Hundreds of harrowing first-hand accounts of the first day of the Battle of the Somme, written by the men who fought in it, are to be made public for the first time.

The mostly hand-written experiences of the Tommies who went over the top on July 1 1916, give a breathtaking insight into the death, chaos and devastation of the bloodiest day in British military history.

Almost 60,000 British and Commonwealth soldiers were killed or wounded on July 1 and there would be more than a million casualties on both sides by the end of the 141-day offensive, 100 years ago on Friday November 18.

The reminiscences, written more than half a century on from the conflict for an author writing about the battle, have been donated to the Imperial War Museum and will be added to its online records of British soldiers who fought on the battlefield in Northern France.

Anthony Richards, head of documents and sound at the IWM, said the accounts ranged from some short and quite basic accounts, to others that were "like a chapter from a book".

He said: "It's a real cross-section, officers and men. It covers people from all sorts of backgrounds, under age who even changed his name in order to get in.

"They cover all the different experiences on the first day. Most of them cover the feeling of being in the trench, getting ready to go over the top.

"But then some people talk about being wounded straight away, others talk about being captured and taken as a prisoner of war, others talk about actually reaching the enemy trenches and having hand-to-hand combat. You get the complete cross-section really.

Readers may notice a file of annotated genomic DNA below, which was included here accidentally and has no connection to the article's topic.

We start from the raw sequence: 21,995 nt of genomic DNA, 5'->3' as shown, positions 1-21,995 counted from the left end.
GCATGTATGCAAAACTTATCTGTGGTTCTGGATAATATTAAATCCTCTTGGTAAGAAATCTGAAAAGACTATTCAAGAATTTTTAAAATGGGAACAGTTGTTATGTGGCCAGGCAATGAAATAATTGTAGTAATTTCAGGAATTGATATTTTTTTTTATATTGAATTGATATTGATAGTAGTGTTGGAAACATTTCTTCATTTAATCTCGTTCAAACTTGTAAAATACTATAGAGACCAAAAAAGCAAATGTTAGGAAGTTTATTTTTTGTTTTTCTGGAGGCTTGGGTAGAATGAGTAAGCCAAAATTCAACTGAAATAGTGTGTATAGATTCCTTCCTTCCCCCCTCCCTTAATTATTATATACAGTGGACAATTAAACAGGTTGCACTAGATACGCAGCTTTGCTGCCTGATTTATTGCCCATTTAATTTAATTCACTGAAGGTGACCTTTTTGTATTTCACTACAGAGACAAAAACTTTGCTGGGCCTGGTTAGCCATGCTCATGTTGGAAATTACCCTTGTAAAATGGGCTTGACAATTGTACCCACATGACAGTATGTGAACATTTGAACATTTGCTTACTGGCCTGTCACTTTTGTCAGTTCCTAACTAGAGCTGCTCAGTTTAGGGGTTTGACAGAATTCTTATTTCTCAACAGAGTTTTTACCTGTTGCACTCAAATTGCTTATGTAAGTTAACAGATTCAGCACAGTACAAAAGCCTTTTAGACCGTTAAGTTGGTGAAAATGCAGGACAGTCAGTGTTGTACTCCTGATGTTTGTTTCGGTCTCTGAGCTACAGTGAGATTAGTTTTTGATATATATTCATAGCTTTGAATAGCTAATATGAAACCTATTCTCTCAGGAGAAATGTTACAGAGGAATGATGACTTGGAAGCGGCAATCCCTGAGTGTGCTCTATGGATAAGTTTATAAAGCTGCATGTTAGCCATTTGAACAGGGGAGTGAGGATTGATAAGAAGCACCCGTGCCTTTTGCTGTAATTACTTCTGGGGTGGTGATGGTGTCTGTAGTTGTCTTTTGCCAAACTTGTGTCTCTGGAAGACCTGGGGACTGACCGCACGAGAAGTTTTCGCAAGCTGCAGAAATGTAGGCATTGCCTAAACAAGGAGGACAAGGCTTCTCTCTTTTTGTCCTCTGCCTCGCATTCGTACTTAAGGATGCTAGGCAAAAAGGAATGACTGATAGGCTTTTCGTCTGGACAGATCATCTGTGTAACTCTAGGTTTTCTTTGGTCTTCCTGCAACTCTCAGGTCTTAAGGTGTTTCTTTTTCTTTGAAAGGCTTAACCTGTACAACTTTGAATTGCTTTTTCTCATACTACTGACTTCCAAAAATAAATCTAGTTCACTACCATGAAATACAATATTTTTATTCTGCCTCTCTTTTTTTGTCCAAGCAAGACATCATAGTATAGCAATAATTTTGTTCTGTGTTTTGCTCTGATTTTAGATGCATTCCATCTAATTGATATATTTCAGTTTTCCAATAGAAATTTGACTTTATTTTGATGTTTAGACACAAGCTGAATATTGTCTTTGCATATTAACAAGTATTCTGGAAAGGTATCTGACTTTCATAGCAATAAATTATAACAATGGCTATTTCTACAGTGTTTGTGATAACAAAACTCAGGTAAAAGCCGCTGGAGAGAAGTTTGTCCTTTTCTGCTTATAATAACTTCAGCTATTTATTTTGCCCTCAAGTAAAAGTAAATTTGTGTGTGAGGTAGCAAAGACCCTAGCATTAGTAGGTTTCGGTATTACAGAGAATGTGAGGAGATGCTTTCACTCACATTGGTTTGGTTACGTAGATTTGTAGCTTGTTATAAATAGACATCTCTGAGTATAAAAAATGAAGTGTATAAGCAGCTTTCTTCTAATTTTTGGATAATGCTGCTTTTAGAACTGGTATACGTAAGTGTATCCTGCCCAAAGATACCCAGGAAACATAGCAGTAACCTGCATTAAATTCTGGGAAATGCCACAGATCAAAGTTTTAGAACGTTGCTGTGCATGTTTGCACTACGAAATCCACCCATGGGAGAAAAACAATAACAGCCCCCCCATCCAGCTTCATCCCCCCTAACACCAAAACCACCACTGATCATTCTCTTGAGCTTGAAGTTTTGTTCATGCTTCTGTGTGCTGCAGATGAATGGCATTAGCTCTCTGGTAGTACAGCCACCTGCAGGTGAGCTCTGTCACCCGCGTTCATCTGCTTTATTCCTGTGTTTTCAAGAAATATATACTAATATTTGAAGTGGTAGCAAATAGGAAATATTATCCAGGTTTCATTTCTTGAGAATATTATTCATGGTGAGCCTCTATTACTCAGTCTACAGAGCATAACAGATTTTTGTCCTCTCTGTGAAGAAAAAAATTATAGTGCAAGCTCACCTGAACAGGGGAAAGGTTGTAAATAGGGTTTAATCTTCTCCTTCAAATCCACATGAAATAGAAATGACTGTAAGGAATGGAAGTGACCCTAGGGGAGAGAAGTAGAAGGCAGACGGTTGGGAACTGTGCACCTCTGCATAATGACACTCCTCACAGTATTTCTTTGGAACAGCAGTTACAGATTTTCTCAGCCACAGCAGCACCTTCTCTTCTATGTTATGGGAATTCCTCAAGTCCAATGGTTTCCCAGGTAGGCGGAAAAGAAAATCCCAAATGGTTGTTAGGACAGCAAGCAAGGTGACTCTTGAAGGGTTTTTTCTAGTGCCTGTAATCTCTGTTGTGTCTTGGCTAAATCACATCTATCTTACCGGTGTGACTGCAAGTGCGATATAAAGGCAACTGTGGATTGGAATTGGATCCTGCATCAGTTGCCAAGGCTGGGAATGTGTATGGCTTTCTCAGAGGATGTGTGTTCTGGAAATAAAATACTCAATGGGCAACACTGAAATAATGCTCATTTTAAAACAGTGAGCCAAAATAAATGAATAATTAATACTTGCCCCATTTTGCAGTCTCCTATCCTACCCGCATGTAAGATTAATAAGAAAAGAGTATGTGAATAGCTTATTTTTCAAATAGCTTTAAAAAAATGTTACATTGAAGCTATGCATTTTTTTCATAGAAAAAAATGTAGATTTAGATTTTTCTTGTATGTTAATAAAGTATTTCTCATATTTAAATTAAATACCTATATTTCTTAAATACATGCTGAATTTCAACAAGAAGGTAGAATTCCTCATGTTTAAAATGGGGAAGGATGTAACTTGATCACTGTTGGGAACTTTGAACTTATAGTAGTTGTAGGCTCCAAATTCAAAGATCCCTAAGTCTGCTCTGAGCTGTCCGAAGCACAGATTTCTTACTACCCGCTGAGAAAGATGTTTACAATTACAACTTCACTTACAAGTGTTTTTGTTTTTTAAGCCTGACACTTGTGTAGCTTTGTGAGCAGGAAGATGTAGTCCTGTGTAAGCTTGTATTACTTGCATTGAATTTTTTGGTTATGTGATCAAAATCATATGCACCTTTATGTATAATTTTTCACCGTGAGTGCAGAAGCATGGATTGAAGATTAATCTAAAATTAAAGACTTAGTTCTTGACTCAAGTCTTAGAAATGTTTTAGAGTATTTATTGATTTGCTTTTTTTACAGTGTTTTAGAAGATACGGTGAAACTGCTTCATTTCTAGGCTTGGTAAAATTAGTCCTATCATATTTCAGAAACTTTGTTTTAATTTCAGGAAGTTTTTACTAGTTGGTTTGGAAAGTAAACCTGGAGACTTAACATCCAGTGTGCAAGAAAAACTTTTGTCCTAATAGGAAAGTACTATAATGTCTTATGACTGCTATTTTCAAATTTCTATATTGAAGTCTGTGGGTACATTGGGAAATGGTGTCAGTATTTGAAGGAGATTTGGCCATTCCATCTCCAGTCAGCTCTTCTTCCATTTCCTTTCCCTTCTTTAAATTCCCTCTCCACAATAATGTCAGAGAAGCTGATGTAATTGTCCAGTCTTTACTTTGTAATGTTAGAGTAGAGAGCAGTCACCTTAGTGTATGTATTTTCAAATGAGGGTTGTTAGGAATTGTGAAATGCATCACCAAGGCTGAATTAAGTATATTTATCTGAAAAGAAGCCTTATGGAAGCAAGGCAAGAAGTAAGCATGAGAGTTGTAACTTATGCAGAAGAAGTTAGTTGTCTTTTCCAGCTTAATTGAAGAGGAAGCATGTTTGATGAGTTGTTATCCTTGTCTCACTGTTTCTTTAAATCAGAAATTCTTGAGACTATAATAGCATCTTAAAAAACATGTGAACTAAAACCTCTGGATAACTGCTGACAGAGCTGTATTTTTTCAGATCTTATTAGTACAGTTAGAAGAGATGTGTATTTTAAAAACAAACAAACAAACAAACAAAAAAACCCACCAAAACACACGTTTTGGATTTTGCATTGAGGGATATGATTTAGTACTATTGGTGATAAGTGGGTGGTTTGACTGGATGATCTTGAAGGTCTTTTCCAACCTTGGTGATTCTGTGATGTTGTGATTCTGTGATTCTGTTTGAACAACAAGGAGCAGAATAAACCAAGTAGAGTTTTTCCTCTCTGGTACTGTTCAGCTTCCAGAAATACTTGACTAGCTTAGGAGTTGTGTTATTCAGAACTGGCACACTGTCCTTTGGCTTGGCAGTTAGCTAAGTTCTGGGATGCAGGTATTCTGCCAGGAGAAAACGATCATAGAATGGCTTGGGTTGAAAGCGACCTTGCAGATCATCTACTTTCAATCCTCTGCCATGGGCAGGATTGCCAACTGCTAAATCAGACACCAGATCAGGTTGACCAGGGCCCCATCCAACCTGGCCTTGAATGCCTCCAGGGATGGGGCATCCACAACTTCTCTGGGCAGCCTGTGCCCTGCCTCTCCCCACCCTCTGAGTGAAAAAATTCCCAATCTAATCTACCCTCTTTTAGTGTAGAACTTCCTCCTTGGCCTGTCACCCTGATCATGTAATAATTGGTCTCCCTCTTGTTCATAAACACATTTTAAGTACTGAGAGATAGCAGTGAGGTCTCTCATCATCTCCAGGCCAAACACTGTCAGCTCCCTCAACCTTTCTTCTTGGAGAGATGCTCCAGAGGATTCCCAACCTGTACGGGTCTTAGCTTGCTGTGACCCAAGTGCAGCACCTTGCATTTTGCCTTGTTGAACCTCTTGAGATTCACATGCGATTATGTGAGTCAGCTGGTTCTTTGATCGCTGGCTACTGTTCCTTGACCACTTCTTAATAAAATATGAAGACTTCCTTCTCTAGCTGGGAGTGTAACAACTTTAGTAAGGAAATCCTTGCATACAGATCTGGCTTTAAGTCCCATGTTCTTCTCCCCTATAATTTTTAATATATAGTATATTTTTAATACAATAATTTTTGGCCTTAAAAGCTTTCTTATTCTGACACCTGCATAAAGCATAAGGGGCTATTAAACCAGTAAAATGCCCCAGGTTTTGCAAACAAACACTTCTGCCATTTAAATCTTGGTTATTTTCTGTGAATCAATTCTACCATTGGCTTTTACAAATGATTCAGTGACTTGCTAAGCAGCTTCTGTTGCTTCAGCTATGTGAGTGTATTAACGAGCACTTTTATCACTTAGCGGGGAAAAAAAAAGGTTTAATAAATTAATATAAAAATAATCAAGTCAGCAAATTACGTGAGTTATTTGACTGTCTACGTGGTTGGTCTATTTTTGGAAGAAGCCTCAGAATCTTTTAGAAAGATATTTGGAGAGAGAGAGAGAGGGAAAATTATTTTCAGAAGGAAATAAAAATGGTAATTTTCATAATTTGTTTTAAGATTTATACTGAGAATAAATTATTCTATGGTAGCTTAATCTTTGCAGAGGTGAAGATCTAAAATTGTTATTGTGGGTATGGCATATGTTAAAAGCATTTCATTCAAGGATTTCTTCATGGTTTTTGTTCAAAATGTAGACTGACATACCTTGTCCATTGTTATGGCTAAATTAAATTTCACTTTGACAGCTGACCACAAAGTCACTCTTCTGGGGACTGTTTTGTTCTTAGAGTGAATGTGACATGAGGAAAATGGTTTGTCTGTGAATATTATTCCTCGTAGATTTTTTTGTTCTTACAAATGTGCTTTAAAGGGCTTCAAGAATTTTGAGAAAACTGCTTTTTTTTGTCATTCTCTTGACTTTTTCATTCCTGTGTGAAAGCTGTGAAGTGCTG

"All these accounts were written in the late 1960s and this was 50 years after the events they are talking about.

"But the vast majority are still very, very detailed and I think that shows you how important those events were to these people that they can remember really small details.

Among those in the IWM collection was that of Private John Kirkham, a 20-year-old in the 20th Battalion Manchester Regiment in 1916, who described attacking a German soldier with a "knobkerrie", a steel-headed club used in hand-to-hand fighting.

He wrote: "I hit out with my knobkerrie and it sank deep into his forehead, in the scuffle, his helmet flew off, and I saw that he was a bald-headed old man. I have never forgotten that bald head, and I don't suppose I ever will (poor old devil)."

Another correspondent was Lance Corporal Charles Bartram, 23, who had been at the front with his mortar unit for a matter of weeks.

He described seeing his senior officer killed by a sniper right in front of him as they waited to go "over the top", before adding: "Zero hour (mortar) dismantled all ready to go over, then the word came to retire, we retired through the tunnel back to the reserve trench, most of the time on our hands and knees over dead and dying, from that moment all my religion died, after that journey all my teaching and belief in God had left me - never to return."

The stories were written for author Martin Middlebrook for his book, The First Day On The Somme, first published in 1971.

He appealed for first-hand accounts in over 90 local and national newspapers and, in response, 526 British and 20 German veterans gave Middlebrook their personal recollections.

But he only used around 10 for his book and now the British accounts have been donated to the museum by the Felix Fund, a charity which helps military and police personnel who have worked in bomb disposal units.

They were given in memory of Holly Angharad Davies, who passed away in 2014 and was awarded a British Empire Medal for her work with the charity.

Over the coming month, the accounts will be added to Lives Of The First World War, IWM's online "permanent digital memorial" to British and Commonwealth service personnel in the First World War.